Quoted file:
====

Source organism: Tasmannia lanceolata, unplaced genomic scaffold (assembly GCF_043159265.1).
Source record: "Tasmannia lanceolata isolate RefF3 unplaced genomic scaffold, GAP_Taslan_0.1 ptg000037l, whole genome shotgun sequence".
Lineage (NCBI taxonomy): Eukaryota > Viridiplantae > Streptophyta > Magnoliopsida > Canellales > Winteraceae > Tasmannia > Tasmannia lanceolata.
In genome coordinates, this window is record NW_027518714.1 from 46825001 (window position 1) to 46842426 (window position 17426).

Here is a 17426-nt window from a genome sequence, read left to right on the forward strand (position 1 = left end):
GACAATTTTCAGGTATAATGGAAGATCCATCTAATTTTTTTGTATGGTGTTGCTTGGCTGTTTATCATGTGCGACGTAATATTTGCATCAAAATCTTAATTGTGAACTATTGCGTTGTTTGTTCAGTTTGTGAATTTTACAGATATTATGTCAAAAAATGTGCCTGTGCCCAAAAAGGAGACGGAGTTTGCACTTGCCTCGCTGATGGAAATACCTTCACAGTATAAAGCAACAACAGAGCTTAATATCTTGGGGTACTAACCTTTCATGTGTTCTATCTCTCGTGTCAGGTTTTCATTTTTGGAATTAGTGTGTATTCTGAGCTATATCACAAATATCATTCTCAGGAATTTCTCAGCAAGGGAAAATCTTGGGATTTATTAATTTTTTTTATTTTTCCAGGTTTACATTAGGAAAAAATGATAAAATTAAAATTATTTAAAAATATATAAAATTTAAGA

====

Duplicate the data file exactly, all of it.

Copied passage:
Source organism: Tasmannia lanceolata, unplaced genomic scaffold (assembly GCF_043159265.1).
Source record: "Tasmannia lanceolata isolate RefF3 unplaced genomic scaffold, GAP_Taslan_0.1 ptg000037l, whole genome shotgun sequence".
Lineage (NCBI taxonomy): Eukaryota > Viridiplantae > Streptophyta > Magnoliopsida > Canellales > Winteraceae > Tasmannia > Tasmannia lanceolata.
In genome coordinates, this window is record NW_027518714.1 from 46825001 (window position 1) to 46842426 (window position 17426).

Here is a 17426-nt window from a genome sequence, read left to right on the forward strand (position 1 = left end):
GACAATTTTCAGGTATAATGGAAGATCCATCTAATTTTTTTGTATGGTGTTGCTTGGCTGTTTATCATGTGCGACGTAATATTTGCATCAAAATCTTAATTGTGAACTATTGCGTTGTTTGTTCAGTTTGTGAATTTTACAGATATTATGTCAAAAAATGTGCCTGTGCCCAAAAAGGAGACGGAGTTTGCACTTGCCTCGCTGATGGAAATACCTTCACAGTATAAAGCAACAACAGAGCTTAATATCTTGGGGTACTAACCTTTCATGTGTTCTATCTCTCGTGTCAGGTTTTCATTTTTGGAATTAGTGTGTATTCTGAGCTATATCACAAATATCATTCTCAGGAATTTCTCAGCAAGGGAAAATCTTGGGATTTATTAATTTTTTTTATTTTTCCAGGTTTACATTAGGAAAAAATGATAAAATTAAAATTATTTAAAAATATATAAAATTTAAGA